by Jack Franks
“I was ready to quit. If I didn’t win, I wouldn’t have anything.”
Risk is inevitable in sports. The all-or-nothing ethos can be identified within every elite athlete, with the shimmer of sacrifice and dedication laid bare for the world to see.
Max Cook is no different.
Lining up on the grid in second place behind Sam Laffins, Cook knows pole position will see him seal the 2022 Pirelli Junior Superstock Championship at Oulston Park.
A perfect start proceeds, and soon, Cook commands control of the race, progressively extending his healthy lead.
The final few corners lay ahead, and the 20-year-old can soak in the glory of wrapping up the title with two rounds still to come.
Cook describes the moment as an “unbelievable relief.”
From almost leaving the world of superbikes in 2021 following Covid-related funding cuts, Cook had put it all on the line for one last crack at his dream.
Now, he is ready to fulfill his destiny since his grandparents bought him a Minimoto at three.
On April 7th, Cook will be making his British Superbikes debut at Silverstone, riding for Cheshire Mouldings Kawasaki.
It’s time for the boy Wonder to become a man.
In the blood
The Max Cook fairytale story began long before his birth in 2002, with the racing culture he grew to love establishing its roots with his grandad.
A European RallyCross Champion in 1988, he passed down his passion for racing on to the next in line, Max’s dad, who worked as a mechanic for his friend’s endurance team.
Despite never being directly involved in racing, Max was introduced to Formula One and Moto GP by his father, watching the likes of his idol, Valentino Rossi, every weekend as a pose to Bugs Bunny and the Looney Tunes gang.
“A lot of racers dad’s used to be racers, whereas mine didn’t, so he never really understood that side. But he is the one who got me into the sport of racing. I’ve always liked the idea of adrenaline sports, things like skateboarding, BMX and the X Games. Anything with an element of danger attached to it! My grandad, the family racer, thought it would be funny to buy me a Minimoto for my second birthday. It was a bit of a joke, but it soon snowballed from there.”
Call it irony or fate, that act of lightheartedness was the starting point for Max’s racing career, as he soon found himself riding that same bike years later every Sunday when his dad found a place to hone his skills.
“It snowballed from there. You start to make friends, and you become invested. My dad always wanted to give me the best opportunity, no matter what I chose to pursue. It could have been tennis, football or any other sport. He didn’t care. He just wanted to give me the best opportunity to follow my dreams.”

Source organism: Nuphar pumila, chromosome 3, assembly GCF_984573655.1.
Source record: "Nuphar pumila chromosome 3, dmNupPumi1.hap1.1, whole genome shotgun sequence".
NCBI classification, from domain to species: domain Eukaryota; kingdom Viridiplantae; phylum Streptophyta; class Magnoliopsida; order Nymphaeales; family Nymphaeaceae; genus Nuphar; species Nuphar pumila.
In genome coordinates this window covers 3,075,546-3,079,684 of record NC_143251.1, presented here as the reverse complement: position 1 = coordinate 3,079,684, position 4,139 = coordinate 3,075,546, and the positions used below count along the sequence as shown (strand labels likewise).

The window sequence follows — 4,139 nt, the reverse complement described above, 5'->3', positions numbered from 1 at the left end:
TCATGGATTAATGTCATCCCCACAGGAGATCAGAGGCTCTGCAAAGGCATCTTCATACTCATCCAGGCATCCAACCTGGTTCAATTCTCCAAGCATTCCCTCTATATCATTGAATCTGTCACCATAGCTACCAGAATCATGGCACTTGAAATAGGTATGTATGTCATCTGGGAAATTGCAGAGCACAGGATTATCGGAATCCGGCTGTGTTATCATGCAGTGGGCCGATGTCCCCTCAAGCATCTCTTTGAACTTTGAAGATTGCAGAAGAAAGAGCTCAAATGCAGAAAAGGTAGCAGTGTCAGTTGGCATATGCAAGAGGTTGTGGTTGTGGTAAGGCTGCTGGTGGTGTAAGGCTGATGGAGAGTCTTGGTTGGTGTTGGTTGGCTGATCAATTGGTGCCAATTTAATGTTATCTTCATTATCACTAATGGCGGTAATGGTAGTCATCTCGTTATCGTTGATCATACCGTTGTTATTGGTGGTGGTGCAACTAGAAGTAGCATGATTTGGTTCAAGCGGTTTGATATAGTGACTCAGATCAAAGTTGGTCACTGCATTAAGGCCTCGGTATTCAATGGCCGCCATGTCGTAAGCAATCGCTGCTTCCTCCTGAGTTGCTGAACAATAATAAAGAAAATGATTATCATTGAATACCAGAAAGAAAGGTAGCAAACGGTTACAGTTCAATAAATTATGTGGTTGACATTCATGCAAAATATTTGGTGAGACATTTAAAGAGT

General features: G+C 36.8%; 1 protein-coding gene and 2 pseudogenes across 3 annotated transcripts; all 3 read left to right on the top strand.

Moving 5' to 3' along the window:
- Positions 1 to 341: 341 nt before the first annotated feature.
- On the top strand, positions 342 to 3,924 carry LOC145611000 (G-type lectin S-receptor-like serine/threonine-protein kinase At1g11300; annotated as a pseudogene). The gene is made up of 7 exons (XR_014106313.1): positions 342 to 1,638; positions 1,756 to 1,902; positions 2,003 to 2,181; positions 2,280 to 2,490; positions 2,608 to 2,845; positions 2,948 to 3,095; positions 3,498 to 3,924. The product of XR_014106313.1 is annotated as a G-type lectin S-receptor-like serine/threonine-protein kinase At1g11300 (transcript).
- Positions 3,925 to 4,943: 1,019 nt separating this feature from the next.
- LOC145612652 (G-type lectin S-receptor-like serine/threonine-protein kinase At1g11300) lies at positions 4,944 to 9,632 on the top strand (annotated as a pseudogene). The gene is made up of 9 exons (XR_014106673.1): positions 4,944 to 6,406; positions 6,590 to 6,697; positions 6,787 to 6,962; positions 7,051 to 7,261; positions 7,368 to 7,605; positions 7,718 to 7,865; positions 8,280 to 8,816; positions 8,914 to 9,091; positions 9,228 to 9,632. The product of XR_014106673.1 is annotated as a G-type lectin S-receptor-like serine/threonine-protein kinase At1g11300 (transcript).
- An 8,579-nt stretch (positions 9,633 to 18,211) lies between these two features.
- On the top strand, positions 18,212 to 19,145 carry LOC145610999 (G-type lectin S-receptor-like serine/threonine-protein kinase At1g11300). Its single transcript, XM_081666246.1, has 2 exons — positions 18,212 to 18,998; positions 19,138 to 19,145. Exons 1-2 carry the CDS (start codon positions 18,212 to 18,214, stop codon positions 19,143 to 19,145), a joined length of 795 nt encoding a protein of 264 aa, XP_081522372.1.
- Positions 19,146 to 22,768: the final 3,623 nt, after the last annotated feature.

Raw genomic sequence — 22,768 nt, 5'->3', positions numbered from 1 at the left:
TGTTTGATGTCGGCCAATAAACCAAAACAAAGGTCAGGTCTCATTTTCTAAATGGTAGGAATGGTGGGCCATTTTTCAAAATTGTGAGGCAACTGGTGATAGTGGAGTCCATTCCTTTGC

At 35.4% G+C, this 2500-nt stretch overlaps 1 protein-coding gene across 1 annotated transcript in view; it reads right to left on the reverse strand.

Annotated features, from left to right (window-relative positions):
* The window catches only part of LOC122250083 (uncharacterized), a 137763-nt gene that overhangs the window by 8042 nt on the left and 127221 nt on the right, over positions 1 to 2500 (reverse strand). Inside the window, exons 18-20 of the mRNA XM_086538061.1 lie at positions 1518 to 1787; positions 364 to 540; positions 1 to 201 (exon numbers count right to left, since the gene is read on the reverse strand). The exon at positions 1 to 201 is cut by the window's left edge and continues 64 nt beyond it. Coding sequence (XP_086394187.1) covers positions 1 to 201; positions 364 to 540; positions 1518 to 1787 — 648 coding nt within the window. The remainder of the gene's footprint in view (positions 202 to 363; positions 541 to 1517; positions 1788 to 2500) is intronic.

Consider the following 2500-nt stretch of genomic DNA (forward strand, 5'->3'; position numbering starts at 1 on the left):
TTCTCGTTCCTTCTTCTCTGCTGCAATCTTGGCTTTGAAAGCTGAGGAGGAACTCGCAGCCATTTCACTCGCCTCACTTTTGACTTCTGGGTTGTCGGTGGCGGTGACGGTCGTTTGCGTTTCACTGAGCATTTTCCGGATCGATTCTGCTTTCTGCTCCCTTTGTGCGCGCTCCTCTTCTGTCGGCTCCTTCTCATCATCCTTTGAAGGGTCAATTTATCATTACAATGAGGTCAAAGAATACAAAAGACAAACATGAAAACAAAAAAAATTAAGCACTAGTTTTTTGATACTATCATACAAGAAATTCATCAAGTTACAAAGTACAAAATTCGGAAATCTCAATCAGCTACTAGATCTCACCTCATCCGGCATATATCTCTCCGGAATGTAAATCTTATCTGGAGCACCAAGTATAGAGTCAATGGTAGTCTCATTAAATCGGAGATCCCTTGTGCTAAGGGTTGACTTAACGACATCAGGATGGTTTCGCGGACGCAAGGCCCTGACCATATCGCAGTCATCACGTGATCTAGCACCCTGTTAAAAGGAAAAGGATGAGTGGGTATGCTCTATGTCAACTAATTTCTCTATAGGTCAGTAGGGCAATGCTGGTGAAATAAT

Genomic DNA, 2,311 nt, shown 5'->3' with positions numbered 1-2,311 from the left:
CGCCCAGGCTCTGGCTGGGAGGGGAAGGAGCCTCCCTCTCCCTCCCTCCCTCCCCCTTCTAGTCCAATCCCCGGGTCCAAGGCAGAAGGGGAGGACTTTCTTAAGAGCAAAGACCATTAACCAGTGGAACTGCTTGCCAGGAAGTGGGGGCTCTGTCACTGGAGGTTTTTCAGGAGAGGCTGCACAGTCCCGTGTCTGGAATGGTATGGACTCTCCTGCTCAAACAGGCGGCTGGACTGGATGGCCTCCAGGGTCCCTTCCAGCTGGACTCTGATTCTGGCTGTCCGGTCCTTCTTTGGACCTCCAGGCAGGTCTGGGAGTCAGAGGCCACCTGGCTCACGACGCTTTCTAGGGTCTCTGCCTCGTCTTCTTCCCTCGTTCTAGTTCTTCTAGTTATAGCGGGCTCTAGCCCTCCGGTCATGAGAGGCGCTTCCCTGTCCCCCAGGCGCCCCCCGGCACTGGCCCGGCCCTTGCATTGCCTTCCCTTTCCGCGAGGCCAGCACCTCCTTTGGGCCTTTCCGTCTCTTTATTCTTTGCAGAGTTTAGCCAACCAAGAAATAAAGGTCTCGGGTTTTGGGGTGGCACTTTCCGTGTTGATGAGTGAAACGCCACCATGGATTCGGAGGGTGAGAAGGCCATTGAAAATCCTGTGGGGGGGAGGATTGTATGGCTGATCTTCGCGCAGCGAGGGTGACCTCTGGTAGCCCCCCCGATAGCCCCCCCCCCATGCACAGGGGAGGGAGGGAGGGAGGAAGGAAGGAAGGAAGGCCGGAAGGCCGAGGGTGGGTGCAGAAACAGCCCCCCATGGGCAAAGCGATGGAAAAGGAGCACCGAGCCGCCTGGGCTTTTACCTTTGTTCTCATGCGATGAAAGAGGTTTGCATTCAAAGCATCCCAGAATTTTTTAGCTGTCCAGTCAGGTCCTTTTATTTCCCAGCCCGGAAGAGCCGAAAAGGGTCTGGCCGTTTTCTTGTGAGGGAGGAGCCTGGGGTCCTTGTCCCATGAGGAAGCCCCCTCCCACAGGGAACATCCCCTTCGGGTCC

Like most childhood escapades, it was purely a hobby in the initial infant stages, with Max a regular visitor to Moto GP races, the first of which was at Donnington Park in 2008.
A rain-sodden day saw several riders crash out of the contest, with Max watching on from his Dad’s shoulders as Casey Stoner finished six seconds ahead of Rossi.
The pair upgraded to the luxury of a hospitality suite to celebrate his Dad turning 30, allowing a perfect view of the crane curves corner – a steep downhill section of the track – a section notorious for drama.
A star-struck 6-year-old Max, once again aloft his father’s shoulders to gain the perfect viewpoint, met Rossi at one of the many ‘Day of Champions’ events he attended.
A charity event allowing spectators to mingle with drivers in the paddock, Max boasts vivid memories of the crowd parting like the red sea, leaving Rossi within touching distance.
The photo the trio got together sits proudly on the family fridge to this day.
Backed for greatness
“Believe it or not, I wasn’t very good at the start.”
Max rode weekly at the Scott Redding Young Riders Academy indoor circuit before his Dad bought him his first fully-fledged Mini Moto race bike in 2011. It was time to start racing.
The purchase of that bike for Max epitomized his father’s commitment to giving him the best possible opportunity to make a name for himself.
Unbeknown to many people unfamiliar with bike racing, it’s a costly business that requires constant investment, trading, selling, and, most importantly, financial commitment.
“My Dad got carried away, and he pushed me from a young age to get the best out of me. He was quite hard, but it got me going, and I was better for it. When I first started off it was around £400 for a Minimoto, and I remember my Mum going crazy at that. Obviously, the higher your ranks, the more expensive it gets. It’s a snowball effect, and when you get to race on the bigger tracks, we are talking around 10 to 20 thousand pounds a year. That’s my Mum’s yearly salary, which accompanies me riding a motorbike ten weekends a year.”
Some riders and their families resort to extreme measures to make sure the finest spec of bikes, parts and tools are at their disposal.
“We didn’t quite go as far as some racers’ families who sell their house and live in a caravan, but it was close to looking like that.
“They sacrificed everything.”
Max has a younger brother, James, who is a keen racer; however, due to the financial restraints placed on his parents, he has had to park his ambitions.